You want to advance your career. You want to earn an MBA. You don’t want to spend a fortune doing it.
It’s your hard-earned money and you want to make the most of it. Completely understandable. So why are you paying your own tuition?
Many companies – even smaller ones, surprisingly – offer tuition reimbursement programs. Yes, it’s perfectly acceptable to ask your boss to pay your tuition. Here’s how:
Do Your Research
Does your company already have an established tuition reimbursement program? Start by checking your employee handbook. Information on such programs is usually included in the section about benefits. You might also want to check with your HR department if the details of the program are unclear.
If your company does have a program, check out the requirements. Must you attend an accredited school? Are there restrictions on the kind of degree you can earn or the field of study you can choose? If you accept tuition assistance from your employer, are you obligated to continue working for them for a certain period? If you leave the company or are laid off, must you return the tuition money?
Have a Plan
If your company doesn’t have a formal program in place, propose one and offer to be the first to try it out.
Create your own proposal and talk it over with your boss. You might even want to outline your thoughts in a brief proposal to leave with your boss after the discussion.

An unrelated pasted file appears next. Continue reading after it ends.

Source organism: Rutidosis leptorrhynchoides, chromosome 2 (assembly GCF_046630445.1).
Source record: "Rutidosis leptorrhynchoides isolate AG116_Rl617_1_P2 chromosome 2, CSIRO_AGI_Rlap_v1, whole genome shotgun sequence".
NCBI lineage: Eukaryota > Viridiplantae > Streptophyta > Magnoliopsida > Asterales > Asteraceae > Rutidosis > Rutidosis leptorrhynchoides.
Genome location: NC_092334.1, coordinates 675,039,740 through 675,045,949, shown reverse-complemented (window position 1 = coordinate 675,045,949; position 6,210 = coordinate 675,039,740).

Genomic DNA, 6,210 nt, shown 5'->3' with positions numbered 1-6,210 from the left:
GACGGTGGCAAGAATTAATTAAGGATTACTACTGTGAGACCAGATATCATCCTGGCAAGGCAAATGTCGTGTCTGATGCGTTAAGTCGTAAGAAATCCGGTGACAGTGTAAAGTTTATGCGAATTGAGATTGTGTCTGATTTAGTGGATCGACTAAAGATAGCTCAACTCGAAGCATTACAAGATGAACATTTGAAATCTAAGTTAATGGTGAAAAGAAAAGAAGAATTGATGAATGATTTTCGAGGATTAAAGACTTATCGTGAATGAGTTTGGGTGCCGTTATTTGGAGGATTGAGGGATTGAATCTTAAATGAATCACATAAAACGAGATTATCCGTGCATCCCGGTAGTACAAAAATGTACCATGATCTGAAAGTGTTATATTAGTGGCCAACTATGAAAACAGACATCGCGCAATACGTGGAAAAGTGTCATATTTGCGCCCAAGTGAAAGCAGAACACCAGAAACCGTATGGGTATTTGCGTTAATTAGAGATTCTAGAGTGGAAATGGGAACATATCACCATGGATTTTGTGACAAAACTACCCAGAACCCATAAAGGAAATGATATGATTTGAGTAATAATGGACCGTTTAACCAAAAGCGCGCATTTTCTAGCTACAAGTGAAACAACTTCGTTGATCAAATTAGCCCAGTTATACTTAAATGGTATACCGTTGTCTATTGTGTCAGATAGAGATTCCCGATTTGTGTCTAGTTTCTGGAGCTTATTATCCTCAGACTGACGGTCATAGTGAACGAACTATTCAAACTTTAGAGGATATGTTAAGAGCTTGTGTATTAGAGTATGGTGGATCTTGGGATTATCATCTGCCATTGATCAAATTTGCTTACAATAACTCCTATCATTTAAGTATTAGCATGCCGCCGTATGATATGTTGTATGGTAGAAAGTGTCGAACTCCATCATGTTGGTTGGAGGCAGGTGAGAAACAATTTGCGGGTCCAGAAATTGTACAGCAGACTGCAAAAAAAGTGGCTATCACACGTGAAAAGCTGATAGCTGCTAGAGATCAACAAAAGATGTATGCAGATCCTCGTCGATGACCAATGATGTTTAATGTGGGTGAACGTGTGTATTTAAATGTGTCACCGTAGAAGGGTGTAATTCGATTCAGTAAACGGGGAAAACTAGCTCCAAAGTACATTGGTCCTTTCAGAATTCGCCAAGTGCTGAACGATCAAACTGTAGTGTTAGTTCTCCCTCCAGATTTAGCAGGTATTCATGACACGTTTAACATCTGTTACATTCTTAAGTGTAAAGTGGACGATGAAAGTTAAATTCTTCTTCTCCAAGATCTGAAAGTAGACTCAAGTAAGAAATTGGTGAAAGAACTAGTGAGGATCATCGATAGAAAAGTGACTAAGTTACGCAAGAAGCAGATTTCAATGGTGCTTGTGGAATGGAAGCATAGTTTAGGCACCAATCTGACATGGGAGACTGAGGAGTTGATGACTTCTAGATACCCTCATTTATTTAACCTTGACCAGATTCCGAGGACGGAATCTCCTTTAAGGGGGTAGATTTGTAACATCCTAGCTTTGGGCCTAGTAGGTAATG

To draft your plan, talk with colleagues at other companies in your area or industry to learn about their tuition reimbursement programs. Based on what you know about your company, its culture and financial position, you can draft a plan that is likely to be considered seriously and possibly accepted.
If you’ve already started the application process with the school of your choice, you might also want to include information about the costs of the program, how much you plan to personally contribute, and how the additional education and experience will ultimately benefit your company.
Ask for Help
Proposing a tuition reimbursement program may not be enough to get the program started. You might need help from the school you want to attend. Don’t be afraid to ask program directors or admissions committees to write letters of support on your behalf.
Our MBA Director, Kelli Crickey, has written several letters for students entering North Georgia’s MBA program in support of their request for tuition assistance. If you’d like to talk with Kelli about how to approach your employer about financially supporting your MBA studies, please attend an upcoming MBA Information Session or call (770) 205-5448.